Don’t get me wrong, my wife Alison and I have a great handle on our personal finances – at least I think so. I feel like there aren’t many inefficiencies as far as the technical aspects of personal finance and financial planning. So why in the world would a financial planner hire another financial planner?
Naturally, as a financial planner myself, I advocate that people hire financial planners. But what about me? So far I have been doing it myself. I am my own financial planner. And I feel I have done a good job. But the more experience I have with watching other people plan their financial futures, the more I realize the value in having the advice of an outside third party and the value of the planning experience. This is something I am missing.
It can be tough to make objective decisions about your own stuff. People tend to become emotionally attached to the decisions they have made in the past. Opinions of others, spousal feelings, cultural influences and many other emotions get thrown into the mix – especially with big decisions – and these can cloud your judgement.
I, personally, have experienced this many times. For instance, I owned a rental property for 8 years. I always wanted to try out the residential rental property business and was using my first home as a test run. However, I was not at all enjoying it and it wasn’t turning out to be the success I had hoped for. Plus, it was never purchased in the first place as a rental property – it was not a good investment from the get-go. And then for the cherry on top, my wife constantly worried about it.
Most of this was my fault as I would try and get her involved to help with stuff I didn’t want to do. BUT I had an emotional attachment to the dump that was keeping me from selling – it’s hard to explain. It was like my little project that I refused to let fail. And it was so easy to talk myself out of selling it. But finally, I decided to pull the plug on this deal and we sold it last year. Any good planner would have told me never to buy this specific property in the first place (long story for another day).
It’s also tough to get out of the “now” – especially when you are consistently busy. And then when you consider the fact that these discussions should be inclusive with your spouse, it becomes even more difficult. Maybe I am ready to talk planning long-term but she is not – or the reverse. We have regular and planned-ahead money conversations, but 99% of the time these conversations revolve around current happenings and personal finance.
On occasion, I have the privilege of seeing couples I work with get out of the “now”. For example, I have three questions (developed by George Kinder – The Kinder Institute) that I like to ask clients to help them start thinking in this direction. These questions often evoke emotional responses between couples. The conversation can go in all sorts of directions and is incredibly productive in the planning process. The more I understand my clients’ deep-rooted values and opinions, the better advice I will give them. My wife and I have never been asked these kinds of questions:
Another thing I wish I’d had, and that I’m hopeful I find in a financial planner, is that guy, the financial guy, that I can refer to when the decision is difficult. Or when the decision involves lots of emotion. Sometimes you need a logical, unbiased opinion just to bring you back to earth.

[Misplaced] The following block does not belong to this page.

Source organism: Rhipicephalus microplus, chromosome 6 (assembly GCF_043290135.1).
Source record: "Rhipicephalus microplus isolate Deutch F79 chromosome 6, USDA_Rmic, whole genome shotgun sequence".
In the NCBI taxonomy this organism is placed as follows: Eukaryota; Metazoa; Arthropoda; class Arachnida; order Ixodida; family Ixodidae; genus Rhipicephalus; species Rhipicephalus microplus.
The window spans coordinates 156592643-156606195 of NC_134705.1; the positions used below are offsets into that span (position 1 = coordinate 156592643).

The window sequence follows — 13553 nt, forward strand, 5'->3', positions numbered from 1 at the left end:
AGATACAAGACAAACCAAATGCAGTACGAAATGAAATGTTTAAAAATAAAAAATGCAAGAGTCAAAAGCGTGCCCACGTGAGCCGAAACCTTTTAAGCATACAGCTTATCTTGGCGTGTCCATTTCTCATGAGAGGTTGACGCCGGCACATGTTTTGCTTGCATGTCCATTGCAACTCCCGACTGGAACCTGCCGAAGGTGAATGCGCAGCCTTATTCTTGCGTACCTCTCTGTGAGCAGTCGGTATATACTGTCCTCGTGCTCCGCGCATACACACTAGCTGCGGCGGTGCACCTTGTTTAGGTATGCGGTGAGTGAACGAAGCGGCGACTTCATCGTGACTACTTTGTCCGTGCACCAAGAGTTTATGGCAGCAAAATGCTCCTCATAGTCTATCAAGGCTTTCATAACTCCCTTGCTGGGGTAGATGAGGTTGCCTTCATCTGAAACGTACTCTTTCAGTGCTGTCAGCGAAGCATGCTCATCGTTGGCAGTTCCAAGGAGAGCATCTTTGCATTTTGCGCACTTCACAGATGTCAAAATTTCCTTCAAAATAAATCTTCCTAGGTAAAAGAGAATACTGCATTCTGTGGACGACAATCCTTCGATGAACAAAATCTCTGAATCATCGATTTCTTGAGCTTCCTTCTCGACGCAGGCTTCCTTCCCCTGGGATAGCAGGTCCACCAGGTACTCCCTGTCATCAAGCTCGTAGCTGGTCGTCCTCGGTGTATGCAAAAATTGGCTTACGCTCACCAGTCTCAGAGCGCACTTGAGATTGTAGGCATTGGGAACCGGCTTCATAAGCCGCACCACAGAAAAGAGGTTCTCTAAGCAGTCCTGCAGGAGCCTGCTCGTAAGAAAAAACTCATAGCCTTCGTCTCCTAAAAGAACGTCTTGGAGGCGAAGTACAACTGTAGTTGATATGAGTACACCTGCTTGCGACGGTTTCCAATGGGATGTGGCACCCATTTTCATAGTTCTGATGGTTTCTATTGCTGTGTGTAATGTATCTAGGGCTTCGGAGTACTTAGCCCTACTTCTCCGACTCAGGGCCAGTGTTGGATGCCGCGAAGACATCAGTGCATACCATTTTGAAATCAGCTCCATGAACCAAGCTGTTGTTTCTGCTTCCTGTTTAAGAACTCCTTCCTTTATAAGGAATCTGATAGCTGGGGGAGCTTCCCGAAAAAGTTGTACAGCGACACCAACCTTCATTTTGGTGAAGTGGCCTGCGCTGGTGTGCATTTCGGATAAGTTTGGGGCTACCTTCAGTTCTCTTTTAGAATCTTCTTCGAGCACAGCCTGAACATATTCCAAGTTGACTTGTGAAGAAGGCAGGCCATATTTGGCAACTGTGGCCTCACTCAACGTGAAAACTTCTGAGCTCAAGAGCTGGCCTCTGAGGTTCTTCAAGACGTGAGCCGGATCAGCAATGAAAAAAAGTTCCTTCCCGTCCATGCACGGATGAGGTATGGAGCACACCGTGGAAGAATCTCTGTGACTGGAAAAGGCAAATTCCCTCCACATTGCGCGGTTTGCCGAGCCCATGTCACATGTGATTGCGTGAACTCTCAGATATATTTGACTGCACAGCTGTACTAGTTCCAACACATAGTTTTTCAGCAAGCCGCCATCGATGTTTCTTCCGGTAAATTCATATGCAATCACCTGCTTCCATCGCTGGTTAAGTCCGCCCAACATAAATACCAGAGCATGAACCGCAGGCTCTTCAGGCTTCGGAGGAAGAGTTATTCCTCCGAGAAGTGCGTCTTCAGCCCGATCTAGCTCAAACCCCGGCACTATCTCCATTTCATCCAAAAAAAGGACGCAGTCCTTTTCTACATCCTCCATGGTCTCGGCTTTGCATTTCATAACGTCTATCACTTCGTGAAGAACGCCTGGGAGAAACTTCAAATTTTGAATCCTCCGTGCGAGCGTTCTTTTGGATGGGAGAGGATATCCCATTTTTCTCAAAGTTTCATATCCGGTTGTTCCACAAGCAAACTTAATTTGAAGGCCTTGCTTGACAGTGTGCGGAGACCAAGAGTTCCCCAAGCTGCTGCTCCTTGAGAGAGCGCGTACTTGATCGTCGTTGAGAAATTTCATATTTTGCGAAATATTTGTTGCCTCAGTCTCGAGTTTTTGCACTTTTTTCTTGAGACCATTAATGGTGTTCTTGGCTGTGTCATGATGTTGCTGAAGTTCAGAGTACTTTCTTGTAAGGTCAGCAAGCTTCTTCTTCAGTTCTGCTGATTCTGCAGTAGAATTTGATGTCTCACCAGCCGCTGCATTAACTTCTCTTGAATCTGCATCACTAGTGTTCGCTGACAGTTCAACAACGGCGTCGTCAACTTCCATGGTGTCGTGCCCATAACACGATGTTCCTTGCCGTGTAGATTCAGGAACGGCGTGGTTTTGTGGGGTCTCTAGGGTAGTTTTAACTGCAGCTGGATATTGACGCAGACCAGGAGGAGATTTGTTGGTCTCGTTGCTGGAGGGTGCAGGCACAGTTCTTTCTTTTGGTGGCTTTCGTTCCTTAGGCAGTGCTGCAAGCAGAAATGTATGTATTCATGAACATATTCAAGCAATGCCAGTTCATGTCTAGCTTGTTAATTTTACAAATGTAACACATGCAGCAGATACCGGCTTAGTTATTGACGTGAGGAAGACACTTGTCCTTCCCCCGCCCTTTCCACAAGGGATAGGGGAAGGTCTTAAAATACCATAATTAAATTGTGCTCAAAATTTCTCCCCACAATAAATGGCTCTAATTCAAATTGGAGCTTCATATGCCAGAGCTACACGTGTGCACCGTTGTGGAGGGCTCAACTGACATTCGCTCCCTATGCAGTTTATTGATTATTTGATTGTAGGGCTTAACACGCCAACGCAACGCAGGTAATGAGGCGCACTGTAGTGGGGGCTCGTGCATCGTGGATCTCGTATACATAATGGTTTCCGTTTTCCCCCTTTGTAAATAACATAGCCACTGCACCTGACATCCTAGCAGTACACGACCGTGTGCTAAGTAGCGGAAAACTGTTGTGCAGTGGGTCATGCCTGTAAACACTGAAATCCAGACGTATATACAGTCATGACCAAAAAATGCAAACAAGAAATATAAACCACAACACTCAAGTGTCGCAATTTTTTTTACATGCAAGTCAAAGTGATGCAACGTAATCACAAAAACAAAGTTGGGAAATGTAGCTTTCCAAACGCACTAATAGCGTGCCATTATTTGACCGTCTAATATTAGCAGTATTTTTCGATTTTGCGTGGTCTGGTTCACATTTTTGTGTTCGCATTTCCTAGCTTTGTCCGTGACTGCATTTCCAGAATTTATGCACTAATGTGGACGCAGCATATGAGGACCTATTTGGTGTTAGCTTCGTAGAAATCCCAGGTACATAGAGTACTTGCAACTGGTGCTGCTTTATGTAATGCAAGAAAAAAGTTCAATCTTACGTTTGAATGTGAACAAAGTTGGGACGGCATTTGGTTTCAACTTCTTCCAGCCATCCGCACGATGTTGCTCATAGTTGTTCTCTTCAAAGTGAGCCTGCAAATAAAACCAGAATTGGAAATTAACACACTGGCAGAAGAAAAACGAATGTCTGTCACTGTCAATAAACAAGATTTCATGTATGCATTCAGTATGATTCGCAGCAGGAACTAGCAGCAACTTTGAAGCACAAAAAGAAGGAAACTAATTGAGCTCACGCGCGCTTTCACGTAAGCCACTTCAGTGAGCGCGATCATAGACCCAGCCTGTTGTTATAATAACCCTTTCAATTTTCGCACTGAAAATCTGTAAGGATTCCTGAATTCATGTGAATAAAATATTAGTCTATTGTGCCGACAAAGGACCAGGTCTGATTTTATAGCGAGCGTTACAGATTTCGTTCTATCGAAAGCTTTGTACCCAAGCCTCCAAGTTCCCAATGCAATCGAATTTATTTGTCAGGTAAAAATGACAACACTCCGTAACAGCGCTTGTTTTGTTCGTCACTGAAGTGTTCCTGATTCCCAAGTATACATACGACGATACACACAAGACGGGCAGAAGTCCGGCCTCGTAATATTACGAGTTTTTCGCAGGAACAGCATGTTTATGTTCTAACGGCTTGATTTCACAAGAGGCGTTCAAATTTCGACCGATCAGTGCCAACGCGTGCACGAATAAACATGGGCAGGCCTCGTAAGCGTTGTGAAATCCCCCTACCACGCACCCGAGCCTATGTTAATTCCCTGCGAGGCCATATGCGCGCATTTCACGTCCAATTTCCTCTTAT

Not to mention, we have just gotten downright busy. We have two young boys and I am running a business. My goal was always to do our financial plan one time a year but, unfortunately, it’s been a year and a half since we did ours. I don’t want all this to slip through the cracks. I must practice what I preach.
The other big aspect of financial planning I have always struggled to accomplish is the process of going through the initial fact gathering phase with your spouse. This is something I do with every single client I take on. And it’s probably one of the most important parts. It’s where we get a handle on opinions, feelings, goals – and really what’s most important to someone. We always trying to have this meeting with both spouses. This allows for an interesting dynamic and, often, the conversation is one that’s never occurred before.
It has been difficult, if not impossible, to replicate this experience doing my own financial planning. I am looking to find someone else that can walk us through this important step.
So, in reality, I’m not going into this expecting easily quantifiable hard dollar value – I feel that we are pretty efficient (that’s probably what all my new clients think too – ha). I’m not really going to scrutinize the numbers hard core and expect this to pay for itself overnight. What I’m looking for is the less quantifiable, more long-range value-add associated with hiring a financial planner.
Like the value of being confident in your plan. And the value of having someone you can run things by. And the value of being on the same page with your spouse about planning & the peace of mind that comes along with that. Some things are more valuable than money.
As I would encourage you to do, I sat down and thought about what I wanted in a Financial Planner. And I will be looking for the following characteristics.. I will be looking for someone that focuses on small business owners, that charges a flat rate. Those are the two highest items on my priority list. That’s where my search begins.
This is a good place for you to start, as well. What kind of advisor do you want to work with? What matters to you? Someone who is familiar with your field? Shares your values and beliefs? Charges a flat fee? Take the time to sit down and come up with your own list and, if applicable, have your spouse do the same. Then start your search!
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